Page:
Although Japan might be one of the most interesting and culturally rich countries in the world, most travelers use to have a limited time to visit it. Thus, the aim of this post is to share the route that we completed when we discovered Japan in 2015. We have written a lot about this beautiful country in previous posts, but we wanted to give you a full idea of the kind of trip that we did and to prove that some of the main hotspots of the country can be seen in less than two weeks.
As we already explained in this post, when flying from Barcelona to Tokyo we did a stopover in Moscow that gave us some time to visit the city and the same happened in our trip back home. This means that we had less time for Japan due to the lenght of our stopovers. Nevertheless, in 11 days and thanks to the wonderful Japan Rail (JR) Pass we left Japan with a good number of must-see places in our bags.
We don’t know anyone that has been to Japan and doesn’t want to go back at some point. Japan is an amazing country and, although we are happy about the trip that we did in 2015, we know that someday we will return to the Land of the Rising Sun.
Tokyo, Kyoto and Miyajima are in the beaten track, but there are some other destinations that surely deserve a visit. An example of this is the city of Himeji, which has one of the most beautiful castles we’ve ever seen. Of course we love European medieval castles, but the Himeji Castle was something totally new for us. We felt as a Samurai when we saw it.
Himeji can be easily reached from Osaka in less than one hour by train, so why don’t you keep reading and add Himeji to your bucket list? 🙂
It seems that for first-timers in Japan Tokyo and Kyoto are the preferred destinations. However, in light of the expensiveness of the accommodation in Kyoto and taking into account the good connections of Osaka by Shinkansen (high-speed train), we decided to book three nights in Shin-Osaka Sunny Stone Hotel, a hotel located just 10 minutes walking from the Shinkansen station.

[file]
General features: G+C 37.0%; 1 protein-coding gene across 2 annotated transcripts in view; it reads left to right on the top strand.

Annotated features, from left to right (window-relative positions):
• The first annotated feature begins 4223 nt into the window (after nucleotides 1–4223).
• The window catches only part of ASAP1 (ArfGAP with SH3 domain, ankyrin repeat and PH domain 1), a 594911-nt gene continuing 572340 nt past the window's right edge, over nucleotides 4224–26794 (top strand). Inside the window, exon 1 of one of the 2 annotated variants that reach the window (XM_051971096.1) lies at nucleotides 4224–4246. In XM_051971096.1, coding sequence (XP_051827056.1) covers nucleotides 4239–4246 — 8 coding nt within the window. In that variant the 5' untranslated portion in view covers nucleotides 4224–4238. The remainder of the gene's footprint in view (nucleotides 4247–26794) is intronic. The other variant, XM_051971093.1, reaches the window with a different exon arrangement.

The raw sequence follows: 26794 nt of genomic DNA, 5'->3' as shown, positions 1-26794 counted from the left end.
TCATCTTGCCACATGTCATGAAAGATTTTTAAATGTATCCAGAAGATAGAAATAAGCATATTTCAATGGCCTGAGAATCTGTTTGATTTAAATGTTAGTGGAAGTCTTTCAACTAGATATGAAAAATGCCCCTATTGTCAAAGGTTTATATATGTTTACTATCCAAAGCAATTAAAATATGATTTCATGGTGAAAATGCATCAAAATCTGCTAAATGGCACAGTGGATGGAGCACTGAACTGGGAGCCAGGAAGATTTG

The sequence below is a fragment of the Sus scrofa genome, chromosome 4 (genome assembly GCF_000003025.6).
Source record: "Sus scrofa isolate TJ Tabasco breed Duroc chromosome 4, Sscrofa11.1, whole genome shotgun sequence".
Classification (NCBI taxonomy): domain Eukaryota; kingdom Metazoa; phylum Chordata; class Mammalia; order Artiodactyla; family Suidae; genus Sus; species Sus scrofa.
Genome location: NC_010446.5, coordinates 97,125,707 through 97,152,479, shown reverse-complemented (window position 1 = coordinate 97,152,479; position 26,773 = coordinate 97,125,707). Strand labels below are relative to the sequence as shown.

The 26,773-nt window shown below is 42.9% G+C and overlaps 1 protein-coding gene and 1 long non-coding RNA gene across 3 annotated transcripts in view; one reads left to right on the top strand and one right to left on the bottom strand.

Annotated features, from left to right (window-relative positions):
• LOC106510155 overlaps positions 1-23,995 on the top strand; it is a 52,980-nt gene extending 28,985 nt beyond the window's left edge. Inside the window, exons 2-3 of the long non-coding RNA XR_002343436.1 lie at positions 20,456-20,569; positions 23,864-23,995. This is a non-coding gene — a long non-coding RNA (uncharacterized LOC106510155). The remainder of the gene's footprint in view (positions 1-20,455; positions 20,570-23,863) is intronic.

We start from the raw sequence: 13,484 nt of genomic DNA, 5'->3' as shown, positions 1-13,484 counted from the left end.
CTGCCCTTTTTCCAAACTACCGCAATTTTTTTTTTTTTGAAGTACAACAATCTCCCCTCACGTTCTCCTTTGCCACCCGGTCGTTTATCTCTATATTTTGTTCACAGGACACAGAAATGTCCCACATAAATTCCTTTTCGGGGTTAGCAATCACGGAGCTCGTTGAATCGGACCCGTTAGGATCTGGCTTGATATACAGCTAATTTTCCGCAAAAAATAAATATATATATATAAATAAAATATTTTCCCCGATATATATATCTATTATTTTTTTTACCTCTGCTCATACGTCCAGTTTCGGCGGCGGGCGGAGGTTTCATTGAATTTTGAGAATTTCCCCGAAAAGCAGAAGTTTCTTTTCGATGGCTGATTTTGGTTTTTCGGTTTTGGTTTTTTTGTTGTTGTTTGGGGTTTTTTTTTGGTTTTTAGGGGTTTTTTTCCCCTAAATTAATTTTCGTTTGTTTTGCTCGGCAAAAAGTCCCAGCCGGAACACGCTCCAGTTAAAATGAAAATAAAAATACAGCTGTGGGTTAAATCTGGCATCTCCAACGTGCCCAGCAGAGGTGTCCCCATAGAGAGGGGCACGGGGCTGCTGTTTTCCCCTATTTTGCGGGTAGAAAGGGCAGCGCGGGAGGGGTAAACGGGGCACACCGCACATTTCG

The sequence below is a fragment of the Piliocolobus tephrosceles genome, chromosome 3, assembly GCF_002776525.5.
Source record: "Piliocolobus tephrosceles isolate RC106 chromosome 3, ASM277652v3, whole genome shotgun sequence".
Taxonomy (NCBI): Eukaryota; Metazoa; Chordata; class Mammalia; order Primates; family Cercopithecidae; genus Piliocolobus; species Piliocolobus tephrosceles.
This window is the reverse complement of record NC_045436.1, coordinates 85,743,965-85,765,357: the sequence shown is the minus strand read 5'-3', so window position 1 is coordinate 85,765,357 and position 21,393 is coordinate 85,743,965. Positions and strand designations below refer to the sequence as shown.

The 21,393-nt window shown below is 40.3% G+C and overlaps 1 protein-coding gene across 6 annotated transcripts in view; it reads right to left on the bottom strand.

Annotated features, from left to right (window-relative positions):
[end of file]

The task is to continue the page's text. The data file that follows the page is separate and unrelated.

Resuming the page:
From there, and using our Japan Rail Pass, we could visit Hiroshima and Miyajima and went back to Kyoto, where we already had spent two nights, to visit some temples that remained in our bucket list. Do you want to discover the fascinating nightlife that awaits in Osaka? Just keep reading!
More than 40 million people live in Tokyo. This incredible number has a direct effect on what you see and how you see it in this fantastic city. There are some things you must do in Tokyo: visit the Tsukiji Fish Market, walk around the streets in Shibuya, Shinjuku and Akihabara, eat sushi, sing in a Karaoke, etc. And one of the things you cannot miss is Tokyo from the heights. There are many buildings you can use as viewpoints. Some of them are free, others not. However, choosing the best options is not easy.
Kyoto is the jewel of the Japanese culture, the ancient capital of the Japanese Empire and a must-see in any trip to the country. From the Arashiyama Mountains to the old Gion, Kyoto is a city full of magic, where tradition lives together with modernity. But with more than 1,600 Buddhist shrines and 400 Shinto shrines it is always difficult to choose the ones to explore during the few days that a visitor can spend in the city. And thus, while planning your trip to Kyoto, you start reading and searching for those hotspots that you shouldn’t miss.
We are sure that when we visited the city we missed great shrines, but we’re also happy to know that we saw other ones that put inside us the peace of mind and the smell of incense that makes us dream about a second trip to Japan –a really addictive country! Below you’ll find out the main shrines and moments from our visit to Kyoto.